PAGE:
The main reason for this lies in the fact that the EMF supplied by the individual coils exhibit a straight roof curve whose level is a direct measure of the rotary speed of the machine. The roof curve is perfectly linear, straight and free from waviness and other dissymmetries and disturbing influences, except that one may, as sometimes usual in connection with tachogenerators, select from the voltages supplied by the coil desirable sections for further processing, for example by fixing electronic thresholds and by suitable selection measures. In the case of the present invention, it can be the question only of selecting sections of the anyway linear and straight roof curves so that one only has to define the point in time at which the roof curve is to be clipped in the generally alternating output signal of the individual coil.
This is advantageously achieved by evaluating position signals which, according to one embodiment of the present invention, are gained by inductive means due to the fact that the rotor also supports a cam disc which, depending on the particular rotor position, provides full, partial or no screening of the magnetic flux emanating from separate transmitter heads relative to correspondingly positioned receiver heads. It is possible in this manner, by evaluating and comparing the output signals supplied by the receiver heads, which now have been modulated by the rotation of the rotor and the effect of the cam disc, to determine the respective rotor position of the driving electric machine, at least for certain relative positions at which, for example, predetermined coils should be excited, which coils may be distributed over the periphery in repeated arrangement, depending on the number of poles of the machine. This determination of the position is of course valid also for the tachogenerator so that it is also possible to select and cut out roof sections from the electric EMF signals of the tachogenerator coils by evaluating the positional signals.
The features specified by the sub-claims permit advantageous improvements and further developments of the tachogenerator defined by the main claim. A particular advantage is seen in the fact that the tachogenerator is absolutely free from any iron, which means that it operates without any yoke structures. Accordingly, no iron back-shunt is required for the magnetization lines produced by the rotor, which takes the form of a special permanent magnet, so that no distortions, dissymmetries, or the like, which normally result from hysteretic effects, are encountered.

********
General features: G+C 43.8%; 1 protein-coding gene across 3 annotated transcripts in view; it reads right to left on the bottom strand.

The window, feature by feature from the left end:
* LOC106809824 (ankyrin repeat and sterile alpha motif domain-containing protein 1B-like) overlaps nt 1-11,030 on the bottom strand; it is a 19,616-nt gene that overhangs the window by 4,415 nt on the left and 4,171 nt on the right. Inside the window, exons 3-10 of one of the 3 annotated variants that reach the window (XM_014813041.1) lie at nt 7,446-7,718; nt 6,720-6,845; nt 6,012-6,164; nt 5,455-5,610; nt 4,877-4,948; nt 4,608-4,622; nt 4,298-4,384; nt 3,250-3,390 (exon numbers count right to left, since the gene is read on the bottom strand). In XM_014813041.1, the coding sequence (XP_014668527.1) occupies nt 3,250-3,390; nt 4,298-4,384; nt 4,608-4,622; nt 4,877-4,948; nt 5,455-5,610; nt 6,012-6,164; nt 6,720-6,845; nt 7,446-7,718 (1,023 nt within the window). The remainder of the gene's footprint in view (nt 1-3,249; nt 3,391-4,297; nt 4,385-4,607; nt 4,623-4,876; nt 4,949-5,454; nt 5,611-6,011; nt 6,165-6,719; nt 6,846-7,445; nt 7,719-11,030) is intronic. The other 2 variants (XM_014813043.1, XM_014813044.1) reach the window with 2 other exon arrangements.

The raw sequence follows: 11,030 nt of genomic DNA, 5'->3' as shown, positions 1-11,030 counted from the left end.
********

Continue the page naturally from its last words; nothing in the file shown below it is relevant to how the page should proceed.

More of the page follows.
The individual coils operate in the manner of a multi-phase system, preferably a three-phase a.c. system, thus forming three output voltages set off by 120°, which preferably exhibit at least partially overlapping roof curves, so that by forming the before-described sections as described above, a continuous d.c. voltage can be obtained as output signal of the tachogenerator.
Another advantage of the present invention resides in the fact that a differential transmitter system can be provided by arranging two stationary coil carrier disks with correspondingly designed and positioned coils, in which case one of the coil carrier disks, with the coils mounted thereon, may be arranged axially on the one side of the rotor/permanent magnet and the other one o the other side thereof, in axial layers, relative to the driving shaft and/or the rotor of the tachogenerator. Such a differential transmitter arrangement suppresses axial displacements of the rotor which otherwise would result in variations of the measuring results; by connecting the coils on each side of the magnet rotor appropriately, it is possible to absorb any axial displacements, which may be due for example to an increase in length of the driving haft of the electric machine equipped with such a tachogenerator. In addition, the differential arrangement ensures that any dissymmetries, that may possibly result from the sense of rotation, are suppressed in the output voltages of the coils as the beginning and the end of each coil can be connected on both sides of the magnet rotor in such a manner that any influences resulting from the sense of rotation are balanced out.
Finally, a particularly advantageous improvement of the present invention is obtained when the individual tachogenerator coils, which overlap each other in the form of a circle, have a basic trapezoidal shape and the two oblique sides of the trapezoidal shapes of all coils arranged on the coil carrier disk form together the spokes of a wheel, while the longer side of the trapezoid provides particularly well suited correction means for influencing the shape of the measuring voltage supplied by each individual coil, and finally by all coils together, and this especially as regards the before-mentioned roof curve. By including these coil webs, which are formed by the base lines of the trapezoid and which normally extend either in the direction of, or in opposite direction to, the moving magnetic lines, into the active magnet area, at least partially, and forming them simultaneously in a special manner--whereby voltage components evaluated for correction purposes are induced also in the coil webs formed by those base lines and constituting the outer periphery of the wheel in the completed structure--it is possible altogether to influence the curve shape of the voltage supplied by each coil so that the desired roof curve shapes are obtained.